Similarly, but not as impactful, are Freda, a London-based startup that brings feminine hygiene products directly to your doorstep across Europe, launched by former management consultant Affi Parvizi-Wayne and her gynaecologist husband in 2017. And Moody, a hormone tracker launched by British former tech agency CEO Amy Thomson in 2017 when stress caused her own periods to stop altogether. It’s believed to have a loyal audience of 80,000 and generates £50k a month.

The women’s social network Peanut, founded by Michelle Kennedy in 2017 to “ensure no woman navigated womanhood alone” has also got in on the act,  launching Peanut Menopause in September. With a community of 1.6m women across the UK, the US and Canada, it raised $12m in 2020, bringing its total funding to $21.8m.

Content is key to many Femtech offerings, so it makes sense that it’s attracting former media – and specifically magazine – talent.

Menopause start-ups, in particular, are proliferating in the UK. And, with the world population of menopausal and post menopausal women projected to reach 1.2bn by 2030, with 47m new entrants each year, it’s not hard to see why.

MPowered women is a pre-seed menopause platform focussed around content, advice, events and consultancy, cofounded by former magazine editor Juliet Warkentin (ex WGSN, Redwood BBDO, Amazon fashion and Marie Claire) and Saska Graville formerly of Red and Ketchum.

Where MPowered started life as a content offering and then diversified, Adora Health co-founded by former Global Radio executive Ann O’Neill also offers online and text chat and digital therapy solutions. It has raised seed funding from Start Codon – an accelerator that identifies and seed funds truly disruptive healthcare start-ups.

For both these propositions, and also for Peanut Menopause and Alloy, ‘community’ is a core pillar. But what all these platforms also have in common is the unique combination of identifying a need, building a relationship with the audience and offering trusted solutions (all backed up by the credibility of medical experts). Didn’t that used to be the domain of the magazine industry?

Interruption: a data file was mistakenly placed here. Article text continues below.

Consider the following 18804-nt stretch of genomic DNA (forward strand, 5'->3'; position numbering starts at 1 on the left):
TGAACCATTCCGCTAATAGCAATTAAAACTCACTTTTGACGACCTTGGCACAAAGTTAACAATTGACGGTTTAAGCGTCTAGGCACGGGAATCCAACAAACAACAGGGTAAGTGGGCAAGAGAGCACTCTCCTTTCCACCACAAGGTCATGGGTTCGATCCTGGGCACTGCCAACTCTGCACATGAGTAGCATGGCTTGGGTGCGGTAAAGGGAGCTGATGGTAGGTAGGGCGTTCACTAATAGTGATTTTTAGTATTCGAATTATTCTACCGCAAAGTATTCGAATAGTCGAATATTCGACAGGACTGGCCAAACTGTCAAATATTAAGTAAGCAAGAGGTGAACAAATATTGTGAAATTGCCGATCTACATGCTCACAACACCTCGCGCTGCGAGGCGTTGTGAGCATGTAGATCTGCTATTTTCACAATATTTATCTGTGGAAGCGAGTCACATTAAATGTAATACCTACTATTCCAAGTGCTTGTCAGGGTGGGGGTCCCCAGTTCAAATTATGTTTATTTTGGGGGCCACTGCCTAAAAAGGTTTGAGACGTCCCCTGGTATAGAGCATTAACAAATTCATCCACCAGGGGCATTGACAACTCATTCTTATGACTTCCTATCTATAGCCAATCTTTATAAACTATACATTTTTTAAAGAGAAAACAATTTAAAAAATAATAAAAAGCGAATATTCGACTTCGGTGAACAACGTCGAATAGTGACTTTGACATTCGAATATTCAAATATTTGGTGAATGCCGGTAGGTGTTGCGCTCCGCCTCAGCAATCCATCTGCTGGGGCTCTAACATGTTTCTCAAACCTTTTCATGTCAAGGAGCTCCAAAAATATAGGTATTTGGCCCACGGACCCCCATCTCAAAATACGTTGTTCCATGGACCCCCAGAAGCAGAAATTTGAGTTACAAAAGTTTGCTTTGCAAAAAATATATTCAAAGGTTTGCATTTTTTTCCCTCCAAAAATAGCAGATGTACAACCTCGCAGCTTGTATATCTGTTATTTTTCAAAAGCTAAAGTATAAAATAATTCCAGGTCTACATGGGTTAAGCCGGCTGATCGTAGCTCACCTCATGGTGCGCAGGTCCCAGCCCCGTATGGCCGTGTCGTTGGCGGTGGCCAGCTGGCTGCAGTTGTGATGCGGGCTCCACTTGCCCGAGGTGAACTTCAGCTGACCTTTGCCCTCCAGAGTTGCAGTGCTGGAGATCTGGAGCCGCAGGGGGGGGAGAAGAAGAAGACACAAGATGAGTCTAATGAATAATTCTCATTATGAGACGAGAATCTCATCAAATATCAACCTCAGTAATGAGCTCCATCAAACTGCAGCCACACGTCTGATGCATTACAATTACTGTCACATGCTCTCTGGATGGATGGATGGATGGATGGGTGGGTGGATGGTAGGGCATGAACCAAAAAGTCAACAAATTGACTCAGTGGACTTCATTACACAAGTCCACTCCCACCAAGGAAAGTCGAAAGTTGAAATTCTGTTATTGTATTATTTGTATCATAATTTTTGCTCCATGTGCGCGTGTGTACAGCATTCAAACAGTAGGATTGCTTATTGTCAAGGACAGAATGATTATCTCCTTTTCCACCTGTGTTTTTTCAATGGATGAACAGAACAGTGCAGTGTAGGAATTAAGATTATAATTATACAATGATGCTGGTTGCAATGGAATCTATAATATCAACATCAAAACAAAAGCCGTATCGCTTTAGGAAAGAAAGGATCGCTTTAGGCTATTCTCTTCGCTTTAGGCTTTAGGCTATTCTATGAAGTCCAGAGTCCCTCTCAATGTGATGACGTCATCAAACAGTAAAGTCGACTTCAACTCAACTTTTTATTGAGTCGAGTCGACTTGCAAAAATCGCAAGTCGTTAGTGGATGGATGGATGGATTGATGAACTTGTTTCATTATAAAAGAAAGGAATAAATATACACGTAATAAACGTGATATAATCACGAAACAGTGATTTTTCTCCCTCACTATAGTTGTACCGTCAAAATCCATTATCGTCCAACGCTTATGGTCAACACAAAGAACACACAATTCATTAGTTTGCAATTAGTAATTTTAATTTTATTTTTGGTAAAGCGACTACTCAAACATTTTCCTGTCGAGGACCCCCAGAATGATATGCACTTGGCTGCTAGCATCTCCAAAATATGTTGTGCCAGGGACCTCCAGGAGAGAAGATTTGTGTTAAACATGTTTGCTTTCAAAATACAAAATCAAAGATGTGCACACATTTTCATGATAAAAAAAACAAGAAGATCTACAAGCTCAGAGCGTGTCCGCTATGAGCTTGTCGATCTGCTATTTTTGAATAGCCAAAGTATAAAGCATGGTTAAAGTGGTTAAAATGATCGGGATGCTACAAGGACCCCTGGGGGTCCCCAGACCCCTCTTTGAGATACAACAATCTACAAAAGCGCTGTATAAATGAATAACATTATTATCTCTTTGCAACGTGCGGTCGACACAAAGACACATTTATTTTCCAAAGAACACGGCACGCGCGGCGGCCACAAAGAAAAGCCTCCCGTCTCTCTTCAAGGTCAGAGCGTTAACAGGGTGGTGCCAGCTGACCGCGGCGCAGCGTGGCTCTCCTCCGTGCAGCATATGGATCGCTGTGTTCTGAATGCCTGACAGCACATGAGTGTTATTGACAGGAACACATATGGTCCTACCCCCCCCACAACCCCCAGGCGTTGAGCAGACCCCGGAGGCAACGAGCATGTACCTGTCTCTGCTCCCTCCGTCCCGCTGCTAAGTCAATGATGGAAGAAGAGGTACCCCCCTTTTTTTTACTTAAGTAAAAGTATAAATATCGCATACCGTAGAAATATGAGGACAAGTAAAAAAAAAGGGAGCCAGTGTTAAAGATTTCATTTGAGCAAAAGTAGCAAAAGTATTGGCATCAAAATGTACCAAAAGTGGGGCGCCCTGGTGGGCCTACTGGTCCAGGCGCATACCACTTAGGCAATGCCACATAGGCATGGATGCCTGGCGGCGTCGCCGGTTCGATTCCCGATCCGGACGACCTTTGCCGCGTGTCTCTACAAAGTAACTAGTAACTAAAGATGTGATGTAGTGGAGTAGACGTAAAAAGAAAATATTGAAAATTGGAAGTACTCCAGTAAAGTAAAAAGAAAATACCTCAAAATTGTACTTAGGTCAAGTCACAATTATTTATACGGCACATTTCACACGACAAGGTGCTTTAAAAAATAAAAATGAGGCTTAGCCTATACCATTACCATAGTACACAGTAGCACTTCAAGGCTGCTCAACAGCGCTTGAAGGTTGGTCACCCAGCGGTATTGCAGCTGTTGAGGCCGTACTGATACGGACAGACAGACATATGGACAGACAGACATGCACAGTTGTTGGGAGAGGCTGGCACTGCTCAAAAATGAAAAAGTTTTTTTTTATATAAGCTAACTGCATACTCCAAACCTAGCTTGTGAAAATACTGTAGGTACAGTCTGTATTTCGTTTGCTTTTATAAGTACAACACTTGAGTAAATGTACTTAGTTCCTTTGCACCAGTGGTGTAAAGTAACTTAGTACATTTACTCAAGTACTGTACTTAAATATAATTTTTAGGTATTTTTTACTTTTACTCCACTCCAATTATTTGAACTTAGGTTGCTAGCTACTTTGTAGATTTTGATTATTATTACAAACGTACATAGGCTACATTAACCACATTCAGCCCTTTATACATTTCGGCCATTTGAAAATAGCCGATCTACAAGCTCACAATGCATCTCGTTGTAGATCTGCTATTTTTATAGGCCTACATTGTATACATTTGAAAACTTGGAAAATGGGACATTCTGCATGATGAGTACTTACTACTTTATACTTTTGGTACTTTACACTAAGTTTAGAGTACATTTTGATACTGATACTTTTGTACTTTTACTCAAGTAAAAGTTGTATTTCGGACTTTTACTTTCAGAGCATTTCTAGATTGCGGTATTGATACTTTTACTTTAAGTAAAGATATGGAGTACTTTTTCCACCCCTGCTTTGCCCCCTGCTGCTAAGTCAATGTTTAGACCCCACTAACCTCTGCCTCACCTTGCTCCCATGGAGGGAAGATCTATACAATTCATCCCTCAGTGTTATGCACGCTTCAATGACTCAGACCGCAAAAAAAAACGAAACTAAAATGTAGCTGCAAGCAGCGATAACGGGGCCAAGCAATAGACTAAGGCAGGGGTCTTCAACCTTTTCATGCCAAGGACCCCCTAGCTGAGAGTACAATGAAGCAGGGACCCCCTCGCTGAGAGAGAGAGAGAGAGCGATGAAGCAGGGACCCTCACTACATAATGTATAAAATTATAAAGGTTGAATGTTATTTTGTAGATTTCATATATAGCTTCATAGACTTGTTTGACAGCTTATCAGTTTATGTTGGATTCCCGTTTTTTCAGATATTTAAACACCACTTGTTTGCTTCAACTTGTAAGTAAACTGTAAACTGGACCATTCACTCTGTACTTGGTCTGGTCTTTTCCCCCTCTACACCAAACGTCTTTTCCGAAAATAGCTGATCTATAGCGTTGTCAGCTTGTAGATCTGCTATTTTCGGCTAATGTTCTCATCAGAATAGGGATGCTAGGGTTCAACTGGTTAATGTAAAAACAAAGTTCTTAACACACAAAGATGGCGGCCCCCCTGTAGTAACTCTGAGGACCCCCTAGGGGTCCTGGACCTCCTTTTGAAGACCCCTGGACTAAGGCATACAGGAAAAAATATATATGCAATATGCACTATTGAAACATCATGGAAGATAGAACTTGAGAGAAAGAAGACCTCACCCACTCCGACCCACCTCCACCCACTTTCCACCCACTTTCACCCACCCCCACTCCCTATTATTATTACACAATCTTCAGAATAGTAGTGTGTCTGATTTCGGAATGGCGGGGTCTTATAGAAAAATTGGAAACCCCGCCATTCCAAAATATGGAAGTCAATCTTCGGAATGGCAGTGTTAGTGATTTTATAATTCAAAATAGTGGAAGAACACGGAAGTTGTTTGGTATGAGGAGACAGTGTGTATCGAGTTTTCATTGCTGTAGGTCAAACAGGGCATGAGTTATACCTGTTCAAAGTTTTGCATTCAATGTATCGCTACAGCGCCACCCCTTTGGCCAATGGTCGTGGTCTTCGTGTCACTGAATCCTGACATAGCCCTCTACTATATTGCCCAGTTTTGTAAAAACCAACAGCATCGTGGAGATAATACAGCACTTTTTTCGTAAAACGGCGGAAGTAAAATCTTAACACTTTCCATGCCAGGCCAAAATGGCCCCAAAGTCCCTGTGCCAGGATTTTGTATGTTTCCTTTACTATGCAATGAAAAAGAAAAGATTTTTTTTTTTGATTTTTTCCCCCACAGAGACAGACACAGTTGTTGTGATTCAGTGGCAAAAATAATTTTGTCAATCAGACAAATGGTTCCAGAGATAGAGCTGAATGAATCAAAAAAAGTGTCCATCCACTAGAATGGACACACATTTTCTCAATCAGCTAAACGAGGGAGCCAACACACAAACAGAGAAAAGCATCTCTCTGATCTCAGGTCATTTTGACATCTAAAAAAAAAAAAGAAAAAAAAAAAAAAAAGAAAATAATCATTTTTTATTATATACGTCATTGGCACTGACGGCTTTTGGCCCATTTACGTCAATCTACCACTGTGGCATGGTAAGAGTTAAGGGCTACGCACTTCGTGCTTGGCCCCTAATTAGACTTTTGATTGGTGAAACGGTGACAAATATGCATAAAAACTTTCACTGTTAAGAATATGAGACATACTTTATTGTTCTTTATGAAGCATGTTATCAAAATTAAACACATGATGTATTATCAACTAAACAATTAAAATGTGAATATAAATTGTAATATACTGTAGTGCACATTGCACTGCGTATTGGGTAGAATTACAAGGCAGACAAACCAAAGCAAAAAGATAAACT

However, the key to their potential does not just lie in giving the consumer what it needs and upselling them, with subscriptions, in-app purchases, events and e-commerce, but in their corporate and brand offering. Alloy, Adora, Mpowered and more have developed corporate propositions to smooth their paths to profitability, offering consultancy, consumer data and tailored advice (in this case, menopause) to company HR departments faced with the challenge of catering for a generation of women who are no longer prepared to be ignored; and brands who are finally waking up to the potential of this lucrative audience. Think Marks & Spencer, the UK’s Channel 4 TV, Coca Cola and a host of large finance companies who all have substantial budgets in this area.

So, here’s the question: Where exactly are the legacy media companies while their audience is lapping up Femtech? Not just the special interest magazines and websites which are obviously losing out to these niche women’s health propositions, but the more general women’s magazines who once built their reputations and reader relationships on understanding their audience’s needs almost before they did – and turning a “women’s issue” into a global one?

It’s not so long ago that magazines in many countries had something of a monopoly on meeting women’s needs throughout their different lifestages and providing (selling!) information on – and access to – those women to brands. But now… if you subscribe (and give your data) to a women’s health app that not only gives you health monitoring via AI, live advice, personalised solutions and a constantly updating library of content as well as a community that shares your concerns on call 24/7, why would you subscribe to, say, Women’s Health magazine?

This was not a foregone conclusion. Tech was so slow to embrace anything female that media companies who already knew the problems and had the audience could have – and, indeed, should have – been quicker to come up with the solutions. It’s not a million miles from a much-loved agony aunt to offering live advice via an app. Even now, it’s not a fait accomplis. The macro-economic climate is on the side of media – think feminism, Covid, the rise of the female pound/ dollar/euro, and consumers seeking a better, healthier way. And combine it with the talent, resources and audience understanding that established media already has… 

If you don’t have the inclination to build a Femtech platform yourself, perhaps you should consider investing in one. But hurry.